Though urged to consider boycotting the opening ceremony of the Beijing Olympics by Human rights groups and opposition politicians, including presidential hopeful Barack Obama, the White House said that US president will attend the ceremony.
Since March, when Tibetan protests were violently suppressed, Beijing’s rights record has come under intense scrutiny.
The protests, were the biggest anti-China demonstrations in Tibetan communities for two decades, and troops used force to quell them.
About 20 people were killed by rioters in the unrest, according to Beijing, but exiled Tibetan groups accuse security forces of killing scores of protesters.
For China, George W. Bush’s decision comes as a key symbolic victory that will please leaders and Olympic organisers there, says the BBC’s James Reynolds in Beijing.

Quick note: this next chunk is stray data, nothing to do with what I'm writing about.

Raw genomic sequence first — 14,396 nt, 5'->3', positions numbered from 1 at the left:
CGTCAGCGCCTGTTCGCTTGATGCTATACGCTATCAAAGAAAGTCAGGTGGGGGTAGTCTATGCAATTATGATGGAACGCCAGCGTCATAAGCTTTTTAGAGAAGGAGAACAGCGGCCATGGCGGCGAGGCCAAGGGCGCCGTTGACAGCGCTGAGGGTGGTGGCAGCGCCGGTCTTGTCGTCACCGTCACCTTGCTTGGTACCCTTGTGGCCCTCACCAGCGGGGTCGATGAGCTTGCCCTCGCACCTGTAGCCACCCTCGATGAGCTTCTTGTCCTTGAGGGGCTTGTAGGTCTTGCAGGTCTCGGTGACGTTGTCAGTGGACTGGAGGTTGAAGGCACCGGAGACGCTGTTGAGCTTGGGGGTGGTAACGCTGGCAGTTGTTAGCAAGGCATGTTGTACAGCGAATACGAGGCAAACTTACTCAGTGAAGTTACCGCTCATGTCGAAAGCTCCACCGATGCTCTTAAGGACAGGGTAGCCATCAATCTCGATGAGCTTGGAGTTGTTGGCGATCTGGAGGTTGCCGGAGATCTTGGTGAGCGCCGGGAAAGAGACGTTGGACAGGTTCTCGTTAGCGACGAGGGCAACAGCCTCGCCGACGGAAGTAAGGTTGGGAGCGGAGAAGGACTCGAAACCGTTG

But some world leaders will miss the 8 August opening ceremony, like Germany’s Angela Merkel. Gordon Brown, British prime minister, will be in Beijing for the closing ceremony only.
French President Nicolas Sarkozy says he give his answer next week, during a travel to Japan. He kept his answer So far, saying his attendance depended on progress in dialogue between Beijing and the Tibetan government-in-exile.
Though Mr Bush will go to the Games, no firm plans for the opening had been revealed.
Dana Perino, White House spokeswoman, announced the US president’s decision in a statement. “He believes he’s going to China to support first and foremost our athletes. He sees this as a sporting competition”.
The White House also said that, as part of their visit to China, president Bush and his wife, Laura, will meet Hu Jintao, Chinese president and visit South Korea and Thailand.
The US announcement comes days after a second round of talks has been held in Beijing between Chinese official and senior envoys of the Dalai Lama, Tibet’s exiled spiritual leader
The outcome of the discussions has not been revealed.